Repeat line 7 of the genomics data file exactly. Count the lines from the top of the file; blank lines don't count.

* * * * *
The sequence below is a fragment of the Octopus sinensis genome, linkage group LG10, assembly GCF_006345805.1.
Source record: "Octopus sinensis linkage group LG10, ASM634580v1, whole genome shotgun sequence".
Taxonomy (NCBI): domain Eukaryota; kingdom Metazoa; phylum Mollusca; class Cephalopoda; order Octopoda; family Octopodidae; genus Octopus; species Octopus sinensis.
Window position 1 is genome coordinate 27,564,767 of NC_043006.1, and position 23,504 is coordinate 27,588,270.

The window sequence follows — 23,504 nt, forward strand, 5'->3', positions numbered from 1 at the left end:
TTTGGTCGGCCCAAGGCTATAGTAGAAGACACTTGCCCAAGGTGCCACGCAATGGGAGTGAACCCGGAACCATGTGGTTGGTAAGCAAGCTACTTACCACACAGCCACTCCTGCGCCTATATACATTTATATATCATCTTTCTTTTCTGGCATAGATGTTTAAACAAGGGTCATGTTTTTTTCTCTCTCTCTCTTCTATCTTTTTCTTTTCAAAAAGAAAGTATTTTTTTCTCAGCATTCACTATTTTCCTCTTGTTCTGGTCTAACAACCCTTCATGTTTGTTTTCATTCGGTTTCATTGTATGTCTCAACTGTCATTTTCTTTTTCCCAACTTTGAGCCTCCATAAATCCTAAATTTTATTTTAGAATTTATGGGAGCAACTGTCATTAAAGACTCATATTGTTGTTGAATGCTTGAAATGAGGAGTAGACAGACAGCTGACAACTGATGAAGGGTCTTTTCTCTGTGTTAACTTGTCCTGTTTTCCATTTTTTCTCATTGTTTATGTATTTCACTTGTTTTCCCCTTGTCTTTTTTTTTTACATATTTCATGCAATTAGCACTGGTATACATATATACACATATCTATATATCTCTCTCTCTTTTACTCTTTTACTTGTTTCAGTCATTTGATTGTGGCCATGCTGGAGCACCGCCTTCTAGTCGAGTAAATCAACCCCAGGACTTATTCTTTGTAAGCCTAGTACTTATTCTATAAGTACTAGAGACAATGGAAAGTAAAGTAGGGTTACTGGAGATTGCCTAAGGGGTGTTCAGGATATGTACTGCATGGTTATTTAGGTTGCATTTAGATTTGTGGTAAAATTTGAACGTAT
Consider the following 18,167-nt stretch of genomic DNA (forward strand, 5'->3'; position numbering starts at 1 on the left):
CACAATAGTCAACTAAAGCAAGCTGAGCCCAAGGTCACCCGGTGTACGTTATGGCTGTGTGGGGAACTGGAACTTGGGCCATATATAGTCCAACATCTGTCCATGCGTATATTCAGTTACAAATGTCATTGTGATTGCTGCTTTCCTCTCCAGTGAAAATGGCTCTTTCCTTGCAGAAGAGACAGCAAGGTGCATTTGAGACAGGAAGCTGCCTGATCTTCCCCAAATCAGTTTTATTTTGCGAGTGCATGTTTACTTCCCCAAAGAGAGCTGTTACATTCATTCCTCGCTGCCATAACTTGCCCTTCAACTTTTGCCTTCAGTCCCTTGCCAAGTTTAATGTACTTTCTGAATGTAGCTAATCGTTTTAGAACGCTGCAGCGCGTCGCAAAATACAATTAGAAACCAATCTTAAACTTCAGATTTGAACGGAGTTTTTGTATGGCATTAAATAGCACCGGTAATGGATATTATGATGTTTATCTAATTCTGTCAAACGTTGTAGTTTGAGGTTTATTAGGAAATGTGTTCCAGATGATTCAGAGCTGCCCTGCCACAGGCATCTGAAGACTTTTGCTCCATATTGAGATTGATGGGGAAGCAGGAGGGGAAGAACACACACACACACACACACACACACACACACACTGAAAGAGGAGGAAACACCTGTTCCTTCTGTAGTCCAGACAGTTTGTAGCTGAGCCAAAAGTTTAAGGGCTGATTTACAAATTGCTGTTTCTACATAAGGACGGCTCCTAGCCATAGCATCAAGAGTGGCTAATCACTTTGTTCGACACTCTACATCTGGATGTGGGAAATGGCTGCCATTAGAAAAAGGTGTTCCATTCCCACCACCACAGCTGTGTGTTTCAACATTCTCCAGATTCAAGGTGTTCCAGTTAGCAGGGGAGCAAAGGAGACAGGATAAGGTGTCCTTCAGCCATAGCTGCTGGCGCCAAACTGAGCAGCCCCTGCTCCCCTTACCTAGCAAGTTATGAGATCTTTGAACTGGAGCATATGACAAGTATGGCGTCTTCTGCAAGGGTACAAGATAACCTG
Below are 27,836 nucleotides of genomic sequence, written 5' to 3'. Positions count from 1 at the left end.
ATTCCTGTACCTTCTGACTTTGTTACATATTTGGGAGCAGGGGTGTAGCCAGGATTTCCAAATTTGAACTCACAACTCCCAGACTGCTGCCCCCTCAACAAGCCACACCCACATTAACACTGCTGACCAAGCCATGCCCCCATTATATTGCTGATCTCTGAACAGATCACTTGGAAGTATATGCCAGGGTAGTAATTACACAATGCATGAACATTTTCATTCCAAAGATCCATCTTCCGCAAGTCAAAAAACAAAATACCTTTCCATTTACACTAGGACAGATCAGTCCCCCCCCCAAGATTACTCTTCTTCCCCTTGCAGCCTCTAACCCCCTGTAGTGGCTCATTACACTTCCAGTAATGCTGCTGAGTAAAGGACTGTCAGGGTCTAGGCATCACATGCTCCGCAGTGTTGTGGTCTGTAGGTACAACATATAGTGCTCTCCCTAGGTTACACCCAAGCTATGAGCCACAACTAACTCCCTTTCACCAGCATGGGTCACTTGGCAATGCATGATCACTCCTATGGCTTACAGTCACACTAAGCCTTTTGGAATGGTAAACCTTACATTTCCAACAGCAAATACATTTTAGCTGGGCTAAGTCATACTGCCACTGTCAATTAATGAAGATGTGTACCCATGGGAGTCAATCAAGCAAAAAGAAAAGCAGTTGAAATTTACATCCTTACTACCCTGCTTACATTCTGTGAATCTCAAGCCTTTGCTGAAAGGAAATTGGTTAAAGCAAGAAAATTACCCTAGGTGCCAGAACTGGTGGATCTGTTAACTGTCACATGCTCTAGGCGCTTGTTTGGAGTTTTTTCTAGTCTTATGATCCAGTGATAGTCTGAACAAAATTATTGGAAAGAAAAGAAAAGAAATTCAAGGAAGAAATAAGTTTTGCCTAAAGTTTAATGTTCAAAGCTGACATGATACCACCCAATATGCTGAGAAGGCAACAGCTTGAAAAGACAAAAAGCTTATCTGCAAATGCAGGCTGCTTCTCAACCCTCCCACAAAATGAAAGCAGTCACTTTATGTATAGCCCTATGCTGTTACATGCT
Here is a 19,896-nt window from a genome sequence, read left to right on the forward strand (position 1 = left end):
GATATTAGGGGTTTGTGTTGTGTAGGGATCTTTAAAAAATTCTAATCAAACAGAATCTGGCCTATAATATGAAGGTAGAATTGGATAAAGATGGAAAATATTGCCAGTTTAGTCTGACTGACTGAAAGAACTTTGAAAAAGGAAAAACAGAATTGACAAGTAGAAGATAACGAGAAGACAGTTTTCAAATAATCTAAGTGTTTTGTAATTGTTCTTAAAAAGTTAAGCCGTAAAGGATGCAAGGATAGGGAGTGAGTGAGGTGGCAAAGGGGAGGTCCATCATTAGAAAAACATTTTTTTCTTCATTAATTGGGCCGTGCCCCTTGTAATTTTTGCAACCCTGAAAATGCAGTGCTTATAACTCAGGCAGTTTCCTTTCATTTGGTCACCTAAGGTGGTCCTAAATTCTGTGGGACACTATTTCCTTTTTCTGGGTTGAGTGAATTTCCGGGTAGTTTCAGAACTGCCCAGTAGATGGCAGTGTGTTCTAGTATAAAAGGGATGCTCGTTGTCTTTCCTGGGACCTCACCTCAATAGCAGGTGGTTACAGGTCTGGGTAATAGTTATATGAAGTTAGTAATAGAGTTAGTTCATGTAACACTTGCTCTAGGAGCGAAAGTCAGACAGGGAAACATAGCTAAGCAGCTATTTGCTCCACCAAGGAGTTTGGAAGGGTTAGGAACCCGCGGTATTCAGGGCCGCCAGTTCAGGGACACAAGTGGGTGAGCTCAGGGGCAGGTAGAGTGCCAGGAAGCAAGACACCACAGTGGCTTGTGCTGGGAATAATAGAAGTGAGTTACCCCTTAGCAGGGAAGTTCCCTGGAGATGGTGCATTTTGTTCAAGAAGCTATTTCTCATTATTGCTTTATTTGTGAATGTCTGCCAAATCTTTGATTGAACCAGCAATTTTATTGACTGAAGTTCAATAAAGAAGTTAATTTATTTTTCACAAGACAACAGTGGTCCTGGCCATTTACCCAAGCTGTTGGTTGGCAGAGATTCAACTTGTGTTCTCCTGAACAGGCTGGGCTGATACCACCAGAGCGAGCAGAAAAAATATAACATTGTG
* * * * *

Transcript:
Consider the following 18,167-nt stretch of genomic DNA (forward strand, 5'->3'; position numbering starts at 1 on the left):